Phoebe Grant launched Nature of the Beast barely out of here teens, unveiling a compact but serenely mature suite of wines from the 2020 vintage. Those wines were made from chardonnay and nebbiolo, a rosé, which are varieties that are the cornerstones of her family’s Beechworth vineyard, Traviarti, though grant sources fruit from the Macedon Ranges and North East Victoria. A barbera joined the ranks in 2021, with all wines made with texture and savoury interest as the mainstays.
“My whole life has been driven by food and wine,” Grant says. “I’ve been lucky enough to grow up in a household with a revolving door of dinner party guests, and one thing that always stood out to me was the joy and conversation wine can bring. This is exactly why I make wine; I want to be a contributing factor to a great meal. Nothing has excited me more since starting to make my own wine than seeing people enjoy it over a meal, both in my home as well as spotting it when I’ve been dining out.”
It’s fair to say that Phoebe Grant grew up with winemaking in her blood, with her family owning Beechworth’s Traviarti. “I’ve been indoctrinated with nebbiolo and chardonnay from a young age,” she says. “I’ve spent my whole life at the dinner table thinking about what I’m putting in my mouth, so winemaking was always going to be a natural progression.”
No doubt this home schooling accelerated the process for Grant to make her own wine, with two vintages of Nature of the Beast made and another just commencing, and all at the age of 22 on the eve of vintage ’22. While she has always been involved at the family vineyard, she credits formal vintages at Rutherglen Estates with Marc Scalzo (whose home project is Beechworth’s Piano Piano) as being critical to her practical apprenticeship.
“I’ve done two vintages, 2019 and ’20 under Marc Scalzo’s tutelage, while helping Chris Catlow at Sentiō and Peter Graham at Domenica, along with my father,” Grant says. “Being able to work and taste with Chris and Pete has been an absolute privilege; the way they both spend their time considering every aspect is incredible. The finesse, attention to detail and generosity they convey when tasting has been an incredible motivator for me. Formal studies are not off the table, but I am enjoying where I’m at for now.”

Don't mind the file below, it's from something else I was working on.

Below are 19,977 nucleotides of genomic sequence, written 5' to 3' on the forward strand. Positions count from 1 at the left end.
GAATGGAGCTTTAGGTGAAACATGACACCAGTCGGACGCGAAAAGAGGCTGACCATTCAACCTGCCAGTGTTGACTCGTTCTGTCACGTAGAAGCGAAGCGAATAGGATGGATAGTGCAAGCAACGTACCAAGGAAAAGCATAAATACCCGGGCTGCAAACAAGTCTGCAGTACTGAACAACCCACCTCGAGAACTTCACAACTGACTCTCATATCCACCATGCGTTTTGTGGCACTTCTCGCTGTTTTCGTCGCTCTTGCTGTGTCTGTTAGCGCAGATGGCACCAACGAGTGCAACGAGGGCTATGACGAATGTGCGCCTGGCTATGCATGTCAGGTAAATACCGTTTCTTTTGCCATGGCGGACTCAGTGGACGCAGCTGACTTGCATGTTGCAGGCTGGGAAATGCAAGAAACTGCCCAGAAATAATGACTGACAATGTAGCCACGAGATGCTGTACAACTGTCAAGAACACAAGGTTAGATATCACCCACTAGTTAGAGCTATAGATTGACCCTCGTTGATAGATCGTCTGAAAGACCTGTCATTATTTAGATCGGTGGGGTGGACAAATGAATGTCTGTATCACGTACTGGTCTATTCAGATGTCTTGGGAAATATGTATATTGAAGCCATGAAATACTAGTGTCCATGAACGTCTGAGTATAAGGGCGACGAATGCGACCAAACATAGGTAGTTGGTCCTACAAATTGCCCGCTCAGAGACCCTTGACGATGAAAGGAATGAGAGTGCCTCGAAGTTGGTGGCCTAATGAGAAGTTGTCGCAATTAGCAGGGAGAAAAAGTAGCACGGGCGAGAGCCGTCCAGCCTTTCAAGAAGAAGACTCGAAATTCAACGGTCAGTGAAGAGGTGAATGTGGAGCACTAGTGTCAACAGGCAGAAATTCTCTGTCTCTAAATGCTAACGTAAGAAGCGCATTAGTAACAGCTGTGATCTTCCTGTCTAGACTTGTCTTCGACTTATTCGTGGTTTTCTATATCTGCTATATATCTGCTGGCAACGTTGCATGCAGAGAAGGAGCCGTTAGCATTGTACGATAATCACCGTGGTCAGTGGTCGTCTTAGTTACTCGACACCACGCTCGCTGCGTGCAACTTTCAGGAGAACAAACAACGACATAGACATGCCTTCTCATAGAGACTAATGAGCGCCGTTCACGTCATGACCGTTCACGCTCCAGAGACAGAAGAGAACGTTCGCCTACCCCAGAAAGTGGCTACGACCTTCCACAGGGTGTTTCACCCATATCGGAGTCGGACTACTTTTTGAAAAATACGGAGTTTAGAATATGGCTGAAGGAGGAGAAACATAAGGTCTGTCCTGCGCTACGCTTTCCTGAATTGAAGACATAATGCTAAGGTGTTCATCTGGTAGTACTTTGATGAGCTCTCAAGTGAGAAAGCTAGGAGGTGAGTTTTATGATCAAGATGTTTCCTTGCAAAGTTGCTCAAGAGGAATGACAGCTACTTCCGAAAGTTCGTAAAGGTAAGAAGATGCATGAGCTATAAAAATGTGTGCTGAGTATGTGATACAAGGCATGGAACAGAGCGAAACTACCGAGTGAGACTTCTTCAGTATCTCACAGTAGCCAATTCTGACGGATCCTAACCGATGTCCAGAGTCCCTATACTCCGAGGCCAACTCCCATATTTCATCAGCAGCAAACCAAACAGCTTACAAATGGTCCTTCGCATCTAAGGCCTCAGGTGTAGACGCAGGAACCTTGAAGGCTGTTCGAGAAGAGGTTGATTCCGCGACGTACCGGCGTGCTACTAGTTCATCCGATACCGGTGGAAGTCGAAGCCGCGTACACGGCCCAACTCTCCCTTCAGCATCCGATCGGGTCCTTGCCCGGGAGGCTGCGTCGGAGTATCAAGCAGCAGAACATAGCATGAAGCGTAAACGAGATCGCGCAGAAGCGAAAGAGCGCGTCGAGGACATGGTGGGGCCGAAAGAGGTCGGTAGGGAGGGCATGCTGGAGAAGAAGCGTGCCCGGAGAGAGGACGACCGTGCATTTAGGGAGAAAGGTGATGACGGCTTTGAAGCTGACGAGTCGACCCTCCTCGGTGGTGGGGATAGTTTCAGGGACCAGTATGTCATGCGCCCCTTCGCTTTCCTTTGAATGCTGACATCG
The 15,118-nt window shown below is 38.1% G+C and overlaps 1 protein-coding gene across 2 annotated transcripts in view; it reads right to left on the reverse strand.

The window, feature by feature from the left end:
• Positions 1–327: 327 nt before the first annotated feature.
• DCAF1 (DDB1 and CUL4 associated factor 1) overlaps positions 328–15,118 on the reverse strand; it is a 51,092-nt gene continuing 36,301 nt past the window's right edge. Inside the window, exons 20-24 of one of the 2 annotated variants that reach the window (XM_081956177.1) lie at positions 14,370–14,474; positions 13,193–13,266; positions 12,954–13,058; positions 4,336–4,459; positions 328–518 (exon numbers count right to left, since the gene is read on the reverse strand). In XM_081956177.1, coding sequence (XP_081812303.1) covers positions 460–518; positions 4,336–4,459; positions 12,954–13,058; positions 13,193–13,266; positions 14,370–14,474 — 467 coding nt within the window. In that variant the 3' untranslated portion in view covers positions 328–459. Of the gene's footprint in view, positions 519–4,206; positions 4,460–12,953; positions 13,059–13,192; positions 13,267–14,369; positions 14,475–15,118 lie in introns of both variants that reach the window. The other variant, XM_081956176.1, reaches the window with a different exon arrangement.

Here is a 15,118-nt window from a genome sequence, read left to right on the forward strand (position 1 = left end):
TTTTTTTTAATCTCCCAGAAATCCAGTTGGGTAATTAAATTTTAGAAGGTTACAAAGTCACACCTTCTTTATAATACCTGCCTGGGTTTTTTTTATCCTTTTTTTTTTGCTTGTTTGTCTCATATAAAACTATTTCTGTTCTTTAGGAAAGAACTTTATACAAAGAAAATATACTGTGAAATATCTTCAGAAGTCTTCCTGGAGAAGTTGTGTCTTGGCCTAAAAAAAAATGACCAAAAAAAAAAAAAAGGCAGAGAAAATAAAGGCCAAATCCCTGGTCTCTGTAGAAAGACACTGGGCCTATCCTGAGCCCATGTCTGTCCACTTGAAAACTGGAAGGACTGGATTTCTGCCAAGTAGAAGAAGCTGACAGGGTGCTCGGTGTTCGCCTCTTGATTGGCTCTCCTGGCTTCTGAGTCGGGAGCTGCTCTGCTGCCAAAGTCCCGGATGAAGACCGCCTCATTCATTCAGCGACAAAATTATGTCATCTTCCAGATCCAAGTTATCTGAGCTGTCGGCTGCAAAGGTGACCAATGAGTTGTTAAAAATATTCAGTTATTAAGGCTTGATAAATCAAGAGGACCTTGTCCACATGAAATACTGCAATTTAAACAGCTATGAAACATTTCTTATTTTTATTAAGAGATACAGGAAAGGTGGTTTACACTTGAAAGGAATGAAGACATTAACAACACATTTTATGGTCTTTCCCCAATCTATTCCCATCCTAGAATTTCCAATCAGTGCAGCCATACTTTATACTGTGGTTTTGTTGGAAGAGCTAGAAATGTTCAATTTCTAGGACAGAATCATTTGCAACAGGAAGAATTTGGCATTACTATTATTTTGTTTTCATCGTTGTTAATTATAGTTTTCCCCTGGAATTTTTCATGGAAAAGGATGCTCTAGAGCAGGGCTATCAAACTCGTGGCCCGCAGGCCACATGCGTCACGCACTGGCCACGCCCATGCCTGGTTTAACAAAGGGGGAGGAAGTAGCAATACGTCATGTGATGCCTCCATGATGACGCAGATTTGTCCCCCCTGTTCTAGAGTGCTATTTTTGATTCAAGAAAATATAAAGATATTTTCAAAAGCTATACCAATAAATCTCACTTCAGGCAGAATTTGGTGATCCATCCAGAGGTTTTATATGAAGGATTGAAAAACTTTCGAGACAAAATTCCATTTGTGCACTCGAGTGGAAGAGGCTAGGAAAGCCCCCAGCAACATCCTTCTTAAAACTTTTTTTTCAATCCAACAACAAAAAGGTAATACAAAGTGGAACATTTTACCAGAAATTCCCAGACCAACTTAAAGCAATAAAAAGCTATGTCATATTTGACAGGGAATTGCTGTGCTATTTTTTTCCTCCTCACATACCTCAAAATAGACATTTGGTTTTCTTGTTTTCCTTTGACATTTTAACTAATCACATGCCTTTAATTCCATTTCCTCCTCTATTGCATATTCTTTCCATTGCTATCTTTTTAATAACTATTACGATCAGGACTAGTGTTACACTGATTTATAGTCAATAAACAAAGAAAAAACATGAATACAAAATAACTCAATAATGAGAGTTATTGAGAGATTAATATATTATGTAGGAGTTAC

Grant started Nature of the Beast in the 2020 vintage, which was an especially challenging one in North East Victoria, with smoke taint wiping out many vineyards. “I was lucky enough that the vineyard I bought nebbiolo from for rosé was just in the right pocket of the King Valley with the wind on my side,” she says. “The fruit ended up coming off earlier than I would’ve liked, but I still managed to create a wine that was exciting and of the style I was chasing: savoury and textural.”
That wine was released in the same year, marking Grant’s commercial debut, but there was also a chardonnay in barrel from 2020, with fruit sourced from the esteemed Cope-Williams Vineyard in Romsey. Vintage 2021 saw a barbera added, with fruit coming from the King Valley – the Corsini Vineyard in the King Valley township, and the Cavicchiolo vineyard in Myrrhee.
“I grew up in Beechworth, spending a lot of time in the King Valley when my family had a vineyard there, so I know both regions really well,” says Grant. “I also have personal connections with the growers I buy fruit from. I went to school with their children, or I’ve known them since I was a kid driving around vineyards with my dad. It’s so nice to have such a personal connection to the fruit you use, especially when you don’t grow it yourself. It makes it even more rewarding when the wines do justice to all the hard work the growers put in.”
Grant is at pains to point out that she’s at the very beginning of a long journey. “I’m still starting out and trying to wrap my head around what my future holds,” she says, “I’d love to make a Beechworth chardonnay somewhere down the track, but other than that I’m just really excited to expand my knowledge and hopefully reflect that in the bottles I produce.”
Although Grant is clearly leaving her options open, her stylistic focus is not in question. “I’m all about texture,” she says. “It’s my main interest. I try to make textural and savoury wines that are indicative of variety and place.”